What did the April 19, 2020 Federal Budget tell us about required new approaches to retirement planning? Rising inflation is a new concern, and this requires a reworking of retirement projections, as well as projections for the funding of ongoing needs of survivors and heirs. More specifically, there are two tax provisions to take note of:
Retirement Investment Tweaks. The budget included provisions that would make it easier to fix contribution errors in defined contribution pension plans; specifically, to allow administrators, starting in the 2021 and subsequent tax years, to allow employees to correct for both under-contributions and over-contributions to their plan.
Under-contributions could be fixed in any of the five preceding years (subject to a dollar limit) and over-contributions could be refunded to the employee or the employer depending on who made the contribution. Rather than amending T4 slips, the plan administrator will be allowed to file a prescribed form.
These changes will have an effect on the amount an employee can contribute to an RRSP for the tax year following the year in which any retroactive contribution is made. If negative RRSP room results, it will affect the employee’s contributions in future years. On the other hand, refunds of over-contributions will restore RRSP contribution room. Financial advisors and their clients will want to discuss these changes and opportunities to max-fund both RPPs and RRSPs to enhance tax efficient savings for retirement.
Retirees and Their New OAS Raises. It is clear that retirees over age 75 are in for an OAS raise starting in July 2022 and therefore those who have high income from ineligible (small business) dividends and RRIF balances may wish to pre-report such income in 2021 in order to avoid clawback zones and maximize the increased OAS payments in 2022.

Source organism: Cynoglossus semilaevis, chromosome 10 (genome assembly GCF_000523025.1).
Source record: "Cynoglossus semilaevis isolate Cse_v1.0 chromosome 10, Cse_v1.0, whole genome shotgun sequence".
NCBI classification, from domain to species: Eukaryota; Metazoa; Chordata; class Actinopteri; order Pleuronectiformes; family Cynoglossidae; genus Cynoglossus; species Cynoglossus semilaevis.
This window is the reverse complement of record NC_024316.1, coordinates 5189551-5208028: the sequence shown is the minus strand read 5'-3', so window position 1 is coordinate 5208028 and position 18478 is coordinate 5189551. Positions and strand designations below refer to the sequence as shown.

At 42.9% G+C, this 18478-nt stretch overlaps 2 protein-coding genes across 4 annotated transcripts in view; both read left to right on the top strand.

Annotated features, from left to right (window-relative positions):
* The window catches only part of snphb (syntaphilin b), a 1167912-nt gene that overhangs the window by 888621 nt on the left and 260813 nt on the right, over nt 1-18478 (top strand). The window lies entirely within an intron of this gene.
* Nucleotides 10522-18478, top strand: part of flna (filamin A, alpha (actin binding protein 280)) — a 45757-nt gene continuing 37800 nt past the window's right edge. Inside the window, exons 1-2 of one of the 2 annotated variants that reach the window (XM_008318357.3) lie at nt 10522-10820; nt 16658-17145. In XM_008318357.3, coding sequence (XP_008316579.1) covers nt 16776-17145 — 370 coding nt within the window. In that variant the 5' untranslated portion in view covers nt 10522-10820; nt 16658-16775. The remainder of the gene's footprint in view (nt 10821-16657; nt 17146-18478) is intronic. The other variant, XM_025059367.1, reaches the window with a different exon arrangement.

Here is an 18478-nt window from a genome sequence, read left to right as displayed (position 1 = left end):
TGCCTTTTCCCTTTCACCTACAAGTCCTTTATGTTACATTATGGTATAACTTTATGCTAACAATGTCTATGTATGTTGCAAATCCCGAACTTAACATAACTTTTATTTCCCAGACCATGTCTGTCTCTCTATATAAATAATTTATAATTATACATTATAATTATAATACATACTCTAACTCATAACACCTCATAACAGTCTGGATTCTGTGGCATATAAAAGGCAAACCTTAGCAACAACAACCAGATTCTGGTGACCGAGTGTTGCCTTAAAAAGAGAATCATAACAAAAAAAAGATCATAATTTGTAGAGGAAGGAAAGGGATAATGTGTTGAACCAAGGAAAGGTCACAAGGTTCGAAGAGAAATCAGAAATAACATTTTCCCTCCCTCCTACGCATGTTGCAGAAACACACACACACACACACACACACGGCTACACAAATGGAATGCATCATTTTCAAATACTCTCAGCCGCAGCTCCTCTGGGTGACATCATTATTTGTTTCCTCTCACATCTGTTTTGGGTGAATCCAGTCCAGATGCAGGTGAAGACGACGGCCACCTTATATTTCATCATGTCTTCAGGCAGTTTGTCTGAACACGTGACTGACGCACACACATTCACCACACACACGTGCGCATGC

Also, the one-time payment of $500 to this cohort, provided that the recipient reaches age 75 or older as of June 2022, can be maximized with a charitable donation strategy in 2021. This payment will be received in August of 2021.
Advisors should also carefully determine required instalment payment requirements for June 15, September 15 and December 15 respectively. Add this question to your discovery checklist: do you expect your income to rise or fall in 2021? Then estimate instalments precisely to make sure money stays invested for future growth.
Excerpted from the Special Report on the 2021 Federal Budget. For your own copy, sign up to receive Knowledge Bureau Report in your inbox; then download the complete report.
Additional educational resources: RSVP now for an analysis of the April 19, 2021 budget and its impact on 2021/22 retirement and estate planning options at the May 20 Virtual CE Summit.